Maharaja Sher Singh, Pratap, and Dhian Singh

On 18 January 1841, Sher Singh (son of Ranjit Singh and Mehtab Kaur), was pronounced the Maharaja. Curiously, Dhian Singh remained the Prime Minister.

Sher Singh was popular in the army but strongly supported the British due the Afghan war experience. He ignored Dhian’s advice, gave in to drinking and debauchery, and overlooked the murders of army officers.

On 15 September 1843, Ajit Singh, while asking for a jagir (feudal land grant) killed the Maharaja with a double-barrel gun and two blows of the sword. Sher Singh’s last words were: Aa ki dagha? (why this treachery?)

Ajit then beheaded Sher Singh’s handsome 10-year old son, Prince Karivar Pratap Singh, and entered the harem where he butchered all the ladies. On the same day he shot and then hacked to death conspirator, Raja Dhian Singh.

Death for the assassins

Hira Singh and Suchet Singh, the son and brother of Dhian Singh extracted revenge by attacking and brutally executing Ajit Singh and his accomplice cousin, Lehna Singh. At Dhian Singh’s cremation, his ten-year old wife committed sati along with thirteen slave-girls.

Duleep Singh was finally proclaimed the new Maharaja, and Hira Singh became his Prime Minister.

Suchet Singh’s murder

Ranjit Singh’s last wife, Jind Kaur, and her brother Jawahar Singh too desired to get rid of major irritants. They led Suchet Singh into a trap at Lahore. His aide, Pandit Julla cleverly bribed the entire army with gold bracelets before Suchet could fulfil the same promise to them.

Hira wished to welcome at the city gate his uncle Suchet but Julla warned that the latter would murder him. Suchet and his band of fifty men, trapped inside a mosque, were then ordered by Julla to be killed.

Hira Singh and Pandit Julla

Prime Minister Hira was a mean character, totally under the influence of Pandit Julla whom the army hated. Julla intrigued to create a rift between Hira and his uncles, Gulab and Suchet.

By now, the entire army at Lahore sided with Gulab Singh Dogra (Suchet’s brother and Maharaja of Kashmir) and wanted Hira to give up Julla. Hira refused and escaped beyond Shahdara with Julla and Sohan (son of Gulab Singh) but fate caught up with them; their severed heads were paraded through Lahore for a fortnight.

Kashmira Singh and Peshaura Singh’s murders

Gulab Singh Dogra was furious at the Sikh army for murdering several of his family members. Seeking revenge, especially from Jawahar Singh, he colluded with the British. In turn, Jawahar ill-treated Kashmira Singh and Peshaura Singh (not Ranjit’s real sons).

Kashmira was killed on 07 May 1844 in a battle with the Sandhawalias, and ‘great threat’ Peshaura was strangled to death on 11 September 1845.

Jawahar Singh’s murder

Jawahar and Jind Kaur were the children of Ranjit Singh’s dog-keeper named Manna Singh Aulakh who would run along the palki of Ranjit and beg for his ten-year old daughter Jind Kaur to be admitted to the harem. By age thirteen, through a chadar dalna (throwing the sheet) ceremony, Jind Kaur was married to Maharaja Ranjit Singh.

Under most dramatic conditions and in accordance with the decision of the Panch (military council), Jawahar Singh was publicly bayoneted and hacked to pieces as his sister Jind Kaur and young nephew Duleep Singh cried in despair.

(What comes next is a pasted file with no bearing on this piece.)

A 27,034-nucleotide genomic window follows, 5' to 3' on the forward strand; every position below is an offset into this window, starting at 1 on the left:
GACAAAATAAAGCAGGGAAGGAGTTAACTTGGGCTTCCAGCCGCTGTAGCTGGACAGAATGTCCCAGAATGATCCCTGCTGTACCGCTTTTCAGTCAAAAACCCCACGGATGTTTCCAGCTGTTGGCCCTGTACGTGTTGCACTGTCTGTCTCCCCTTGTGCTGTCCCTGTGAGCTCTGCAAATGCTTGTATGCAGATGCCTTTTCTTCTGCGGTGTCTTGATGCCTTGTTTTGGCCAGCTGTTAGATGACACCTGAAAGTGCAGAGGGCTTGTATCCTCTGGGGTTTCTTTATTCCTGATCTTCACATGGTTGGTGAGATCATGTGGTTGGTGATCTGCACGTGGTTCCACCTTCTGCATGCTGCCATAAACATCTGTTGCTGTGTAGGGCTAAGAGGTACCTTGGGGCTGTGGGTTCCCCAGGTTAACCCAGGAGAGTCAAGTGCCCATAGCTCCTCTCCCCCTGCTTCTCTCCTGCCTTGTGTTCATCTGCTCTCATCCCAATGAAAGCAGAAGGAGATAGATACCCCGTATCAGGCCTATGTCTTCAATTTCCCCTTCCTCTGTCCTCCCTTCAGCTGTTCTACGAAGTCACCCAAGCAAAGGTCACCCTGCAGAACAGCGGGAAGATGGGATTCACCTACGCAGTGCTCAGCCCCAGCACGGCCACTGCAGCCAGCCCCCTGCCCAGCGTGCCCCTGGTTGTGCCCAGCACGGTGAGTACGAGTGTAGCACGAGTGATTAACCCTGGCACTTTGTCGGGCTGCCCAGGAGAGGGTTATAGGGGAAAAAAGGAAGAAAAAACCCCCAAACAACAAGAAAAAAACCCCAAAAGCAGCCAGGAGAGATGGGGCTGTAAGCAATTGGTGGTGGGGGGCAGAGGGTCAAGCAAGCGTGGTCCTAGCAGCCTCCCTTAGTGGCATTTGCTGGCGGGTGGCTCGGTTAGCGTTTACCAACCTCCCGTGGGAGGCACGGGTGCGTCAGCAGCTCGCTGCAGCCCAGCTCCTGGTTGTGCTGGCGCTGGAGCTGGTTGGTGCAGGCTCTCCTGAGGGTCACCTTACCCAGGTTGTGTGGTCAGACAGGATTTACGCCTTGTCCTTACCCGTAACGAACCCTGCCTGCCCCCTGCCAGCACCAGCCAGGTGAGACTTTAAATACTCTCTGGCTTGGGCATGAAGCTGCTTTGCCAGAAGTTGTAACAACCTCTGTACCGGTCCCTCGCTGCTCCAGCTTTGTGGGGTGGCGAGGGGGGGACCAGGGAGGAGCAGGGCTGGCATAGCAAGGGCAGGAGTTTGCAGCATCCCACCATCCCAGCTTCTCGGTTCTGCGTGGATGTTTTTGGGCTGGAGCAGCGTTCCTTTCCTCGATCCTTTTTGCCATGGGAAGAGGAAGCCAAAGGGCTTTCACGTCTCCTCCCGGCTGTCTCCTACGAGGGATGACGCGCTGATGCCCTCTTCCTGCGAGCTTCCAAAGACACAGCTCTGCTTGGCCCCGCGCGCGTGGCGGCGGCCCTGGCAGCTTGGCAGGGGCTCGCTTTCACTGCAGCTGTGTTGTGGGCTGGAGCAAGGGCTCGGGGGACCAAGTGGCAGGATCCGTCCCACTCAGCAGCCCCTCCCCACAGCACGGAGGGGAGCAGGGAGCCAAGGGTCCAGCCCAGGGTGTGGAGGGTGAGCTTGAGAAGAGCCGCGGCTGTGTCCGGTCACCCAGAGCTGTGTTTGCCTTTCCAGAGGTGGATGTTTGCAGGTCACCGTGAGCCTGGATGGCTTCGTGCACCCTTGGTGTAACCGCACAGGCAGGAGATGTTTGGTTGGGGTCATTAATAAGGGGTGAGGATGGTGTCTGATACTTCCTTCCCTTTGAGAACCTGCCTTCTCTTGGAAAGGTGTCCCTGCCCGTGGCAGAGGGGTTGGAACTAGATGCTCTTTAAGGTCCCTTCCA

Maharani Jind Kaur (aka Jindan)
Jind Kaur's mind-games

When Jind Kaur became the regent in September 1843, her advisors were Diwan Dina Nath, Bhai Ram Singh, and Misr Lal Singh (the last being her lover). They resolved to ‘throw the snake into the enemy’s bosom’, meaning, destroy the fearsome Sikh army by pitting it against the conspirators and their British supporters.

“Ajj Raniit Singh marr gaya (Today Ranjit Singh has died).”
– Sikh soldiers, with tears in their eyes, kissing their swords, laying them down never to see them again, and exclaiming with choked throats on 14 March 1849 at Rawalpindi (Maharaja Duleep Singh Correspondence Volume III (p.67, Dr. Ganda Singh)

The deadly family feud and the Anglo Sikh War I (1845-46) and II (1848-49) wreaked havoc on Sikh power. Misr Lal Singh ran and hid himself in the tandoor (oven) of an old bakeress in Ludhiana. General Tej Singh too, under the pretext of getting more ‘help’, took to his heels.

Maharani Jind Kaur, corresponding with the British, was actively hunting with the lion and running with the Khalsa hare. To secure the boy Maharaja and herself against the Khalsa army, she surrounded herself with not Sikh soldiers but Muslims who had previously mutinied against the Sikhs in Peshawar in 1841.

The Sikh army sought Gulab Singh’s aid against their deserter Generals and promised to make him a bigger Maharaja. Due to his past experience and Jind Kaur’s request, he maintained his distance in Jammu.

Jindan then conspired to have the British Resident at Lahore, Lt. Col. Henry Lawrence, murdered but the plan failed because of leaked information.

A peace treaty between the British and the Lahore durbar was ratified on 08 March 1849. The British gained overall supremacy with the signing of the The Treaty of Lahore on 29 March. Through the Khalsa army’s defeat, Jind Kaur opened the British Pandora’s Box of annexation of the Punjab on 02 April 1849.
Early Akali Sikh warriors of the Khalsa